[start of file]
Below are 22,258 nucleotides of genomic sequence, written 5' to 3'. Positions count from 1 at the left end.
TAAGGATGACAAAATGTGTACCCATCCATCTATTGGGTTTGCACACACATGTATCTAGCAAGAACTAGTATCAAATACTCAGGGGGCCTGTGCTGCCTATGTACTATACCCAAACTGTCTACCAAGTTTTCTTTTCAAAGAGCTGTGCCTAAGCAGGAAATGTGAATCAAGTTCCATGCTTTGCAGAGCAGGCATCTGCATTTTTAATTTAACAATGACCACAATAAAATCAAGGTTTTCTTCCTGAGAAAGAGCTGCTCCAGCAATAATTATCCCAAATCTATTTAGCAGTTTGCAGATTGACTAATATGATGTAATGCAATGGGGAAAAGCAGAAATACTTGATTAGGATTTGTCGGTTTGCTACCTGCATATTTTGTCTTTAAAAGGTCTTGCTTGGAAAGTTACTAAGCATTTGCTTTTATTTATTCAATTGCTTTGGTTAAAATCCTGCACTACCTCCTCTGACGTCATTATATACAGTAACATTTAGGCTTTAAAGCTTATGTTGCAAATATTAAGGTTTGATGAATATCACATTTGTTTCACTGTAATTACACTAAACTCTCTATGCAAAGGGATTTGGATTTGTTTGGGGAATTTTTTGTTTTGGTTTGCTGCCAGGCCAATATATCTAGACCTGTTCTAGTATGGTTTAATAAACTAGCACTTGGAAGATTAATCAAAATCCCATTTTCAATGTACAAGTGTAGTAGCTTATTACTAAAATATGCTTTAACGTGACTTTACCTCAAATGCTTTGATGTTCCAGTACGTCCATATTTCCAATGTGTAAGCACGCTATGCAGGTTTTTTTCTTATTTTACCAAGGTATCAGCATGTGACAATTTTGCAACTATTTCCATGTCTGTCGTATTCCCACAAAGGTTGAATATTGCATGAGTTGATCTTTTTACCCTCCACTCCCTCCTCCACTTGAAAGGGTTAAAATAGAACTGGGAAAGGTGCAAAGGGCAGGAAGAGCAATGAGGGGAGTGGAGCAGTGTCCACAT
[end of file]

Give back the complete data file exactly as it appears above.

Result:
Below are 22,258 nucleotides of genomic sequence, written 5' to 3'. Positions count from 1 at the left end.
TAAGGATGACAAAATGTGTACCCATCCATCTATTGGGTTTGCACACACATGTATCTAGCAAGAACTAGTATCAAATACTCAGGGGGCCTGTGCTGCCTATGTACTATACCCAAACTGTCTACCAAGTTTTCTTTTCAAAGAGCTGTGCCTAAGCAGGAAATGTGAATCAAGTTCCATGCTTTGCAGAGCAGGCATCTGCATTTTTAATTTAACAATGACCACAATAAAATCAAGGTTTTCTTCCTGAGAAAGAGCTGCTCCAGCAATAATTATCCCAAATCTATTTAGCAGTTTGCAGATTGACTAATATGATGTAATGCAATGGGGAAAAGCAGAAATACTTGATTAGGATTTGTCGGTTTGCTACCTGCATATTTTGTCTTTAAAAGGTCTTGCTTGGAAAGTTACTAAGCATTTGCTTTTATTTATTCAATTGCTTTGGTTAAAATCCTGCACTACCTCCTCTGACGTCATTATATACAGTAACATTTAGGCTTTAAAGCTTATGTTGCAAATATTAAGGTTTGATGAATATCACATTTGTTTCACTGTAATTACACTAAACTCTCTATGCAAAGGGATTTGGATTTGTTTGGGGAATTTTTTGTTTTGGTTTGCTGCCAGGCCAATATATCTAGACCTGTTCTAGTATGGTTTAATAAACTAGCACTTGGAAGATTAATCAAAATCCCATTTTCAATGTACAAGTGTAGTAGCTTATTACTAAAATATGCTTTAACGTGACTTTACCTCAAATGCTTTGATGTTCCAGTACGTCCATATTTCCAATGTGTAAGCACGCTATGCAGGTTTTTTTCTTATTTTACCAAGGTATCAGCATGTGACAATTTTGCAACTATTTCCATGTCTGTCGTATTCCCACAAAGGTTGAATATTGCATGAGTTGATCTTTTTACCCTCCACTCCCTCCTCCACTTGAAAGGGTTAAAATAGAACTGGGAAAGGTGCAAAGGGCAGGAAGAGCAATGAGGGGAGTGGAGCAGTGTCCACAT